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This past weekend we said goodbye to one of our coaches and ex chairman John O’Hara who has been with the club since 2009 and seen both kids Jacob and Bethan grow up within the club. John came in for one last session over the weekend doing what he’s done over the past 5 years with Seagulls coaching with a passion 💪John was also greeted with leaving gifts and a standing ovation from parents and swimmers 👏

John had this to say to all seagulls members:


“ Dear Seagulls Swimmers and Parents,

The decision to leave Seagulls Swimming Club was incredibly hard. It has been a huge part of our family life for over a decade and has provided my children with important lessons that they are now taking into their adult life and careers. I feel incredibly lucky to have met some amazing people along the way, many of which are now close friends.

My swimming adventure started in a small club in Wales in the late 70’s. That club provided me with some of my fondest childhood memories but also gave me two valuable lessons. The club was so small that when competing against other larger clubs we would all have to swim in events that we considered ourselves weak in and would often be up against older swimmers just to fill a lane. Despite our lack of numbers we consistently out performed. We beat clubs much larger than ourselves and swimmers would discover that they didn’t really have any weak strokes. The reason? We swam as a team. Swimmers understand that the sport is relentlessly tough. There is no hiding place. However, the moment that an individual swimmer watches the success of a team mate, and truly enjoys that moment without envy, then they have mastered the art of being a competitive swimmer.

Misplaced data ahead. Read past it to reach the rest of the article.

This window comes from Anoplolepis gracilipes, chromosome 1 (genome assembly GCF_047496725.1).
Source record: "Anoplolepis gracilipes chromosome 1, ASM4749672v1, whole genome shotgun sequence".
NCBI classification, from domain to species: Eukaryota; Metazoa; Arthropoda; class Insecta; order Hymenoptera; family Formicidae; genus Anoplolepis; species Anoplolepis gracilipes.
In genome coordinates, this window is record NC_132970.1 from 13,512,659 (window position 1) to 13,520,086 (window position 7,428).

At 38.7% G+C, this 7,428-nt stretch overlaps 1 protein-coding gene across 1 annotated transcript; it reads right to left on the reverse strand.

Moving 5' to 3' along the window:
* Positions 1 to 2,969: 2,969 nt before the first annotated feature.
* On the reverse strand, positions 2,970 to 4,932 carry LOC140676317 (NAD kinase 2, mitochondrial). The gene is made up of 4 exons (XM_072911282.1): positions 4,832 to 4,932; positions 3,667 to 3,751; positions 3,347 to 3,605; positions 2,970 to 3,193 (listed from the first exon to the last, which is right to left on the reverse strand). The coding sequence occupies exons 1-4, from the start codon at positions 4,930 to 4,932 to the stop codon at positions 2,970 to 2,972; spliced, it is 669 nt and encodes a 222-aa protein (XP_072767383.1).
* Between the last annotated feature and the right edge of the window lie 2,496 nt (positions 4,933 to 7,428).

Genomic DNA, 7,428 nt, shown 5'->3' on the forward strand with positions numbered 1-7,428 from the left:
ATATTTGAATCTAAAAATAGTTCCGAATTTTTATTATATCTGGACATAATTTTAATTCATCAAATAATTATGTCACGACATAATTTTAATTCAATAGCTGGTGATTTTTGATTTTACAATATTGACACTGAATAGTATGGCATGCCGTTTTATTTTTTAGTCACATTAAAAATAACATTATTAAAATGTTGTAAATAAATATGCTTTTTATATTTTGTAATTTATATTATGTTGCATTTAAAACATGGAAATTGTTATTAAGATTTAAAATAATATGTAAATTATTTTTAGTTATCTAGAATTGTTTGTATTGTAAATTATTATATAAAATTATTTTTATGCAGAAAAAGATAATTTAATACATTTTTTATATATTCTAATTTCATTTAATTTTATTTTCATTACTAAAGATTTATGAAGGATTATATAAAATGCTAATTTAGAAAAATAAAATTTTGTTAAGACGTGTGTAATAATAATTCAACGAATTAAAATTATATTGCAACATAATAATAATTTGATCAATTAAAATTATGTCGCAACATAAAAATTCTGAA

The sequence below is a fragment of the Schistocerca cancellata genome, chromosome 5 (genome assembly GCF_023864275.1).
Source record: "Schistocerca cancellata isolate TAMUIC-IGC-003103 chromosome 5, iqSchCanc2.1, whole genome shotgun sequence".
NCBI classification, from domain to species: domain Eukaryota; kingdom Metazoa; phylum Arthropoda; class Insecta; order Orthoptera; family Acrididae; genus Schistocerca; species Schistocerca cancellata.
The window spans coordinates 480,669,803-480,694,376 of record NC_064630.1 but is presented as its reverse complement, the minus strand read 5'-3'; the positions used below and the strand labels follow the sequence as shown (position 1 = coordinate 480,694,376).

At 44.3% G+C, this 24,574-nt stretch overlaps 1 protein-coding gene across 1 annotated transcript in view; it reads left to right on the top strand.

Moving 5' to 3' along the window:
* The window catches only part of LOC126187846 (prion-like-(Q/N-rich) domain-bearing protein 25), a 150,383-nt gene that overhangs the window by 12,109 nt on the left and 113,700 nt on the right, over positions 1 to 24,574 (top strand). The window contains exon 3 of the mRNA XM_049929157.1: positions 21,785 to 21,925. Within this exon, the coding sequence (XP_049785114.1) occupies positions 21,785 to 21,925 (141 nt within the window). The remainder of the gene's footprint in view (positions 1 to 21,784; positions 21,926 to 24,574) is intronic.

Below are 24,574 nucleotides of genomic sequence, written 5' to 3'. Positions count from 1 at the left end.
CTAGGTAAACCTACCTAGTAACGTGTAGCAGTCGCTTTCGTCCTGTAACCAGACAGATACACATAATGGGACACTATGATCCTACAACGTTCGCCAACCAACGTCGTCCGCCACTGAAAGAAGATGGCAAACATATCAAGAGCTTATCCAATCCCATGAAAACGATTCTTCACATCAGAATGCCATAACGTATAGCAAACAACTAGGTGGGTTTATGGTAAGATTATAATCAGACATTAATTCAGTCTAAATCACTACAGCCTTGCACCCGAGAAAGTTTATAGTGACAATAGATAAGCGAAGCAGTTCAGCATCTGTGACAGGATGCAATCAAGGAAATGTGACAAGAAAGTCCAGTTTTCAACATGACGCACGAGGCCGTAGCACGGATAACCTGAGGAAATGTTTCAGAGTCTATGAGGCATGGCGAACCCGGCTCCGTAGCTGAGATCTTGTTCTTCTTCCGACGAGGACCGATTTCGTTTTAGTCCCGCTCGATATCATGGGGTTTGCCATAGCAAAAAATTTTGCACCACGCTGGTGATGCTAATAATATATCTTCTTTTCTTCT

So swimmers: train as a team, laugh as a team, cry as a team, enjoy success (individual and collective) as a TEAM. I promise that you will all enjoy swimming so much more if you rid yourselves of the energy required worrying about the performance of others compared to your own progression.

Parents. The second lesson I learned from my early club swimming experience was how much I enjoyed knowing that my Mum volunteered, officiated and helped in the running of the club. It was amazing knowing that she was there at every meet but, more importantly, it was amazing to know that she had a job to do and wasn’t constantly talking about MY swimming. In fact, most of the swimmers in that club had parents who volunteered to keep it running. I am convinced that this is the main reason why we over achieved given our small structure. It is a well known fact in sport that athletes who have parents that volunteer in some way are more likely to achieve success  in their chosen sport. I can guarantee that you will enjoy your child’s swimming more if you help out in whichever way you are able.

Lastly, I would like to thank the committee for all their hard work and support. Trying to balance the books whilst keeping the club as competitive as possible is a thankless task.

I would also like to thank Martin Littlefair for his support. The club has one of the finest coaches in the region – if not the country. Martin has chlorine in his blood and knows what it takes to achieve in the hardest sport in the world. I am pleased beyond words that I was able to leave the club knowing that the current group of coaches can move it up to the next level.


With much love and affection,




P.S. Thank you for the amazing present – I’m not sure how happy Janine is having to listen to Nirvana intros and riffs over and over.

In the words of the great Eric Morecambe “I’m playing all the right notes, but not necessarily in the right order!”




We would like to once again say a massive thank you for all your hard work over the past 11 years at Seagulls and we wish you the best of luck onto your next chapter.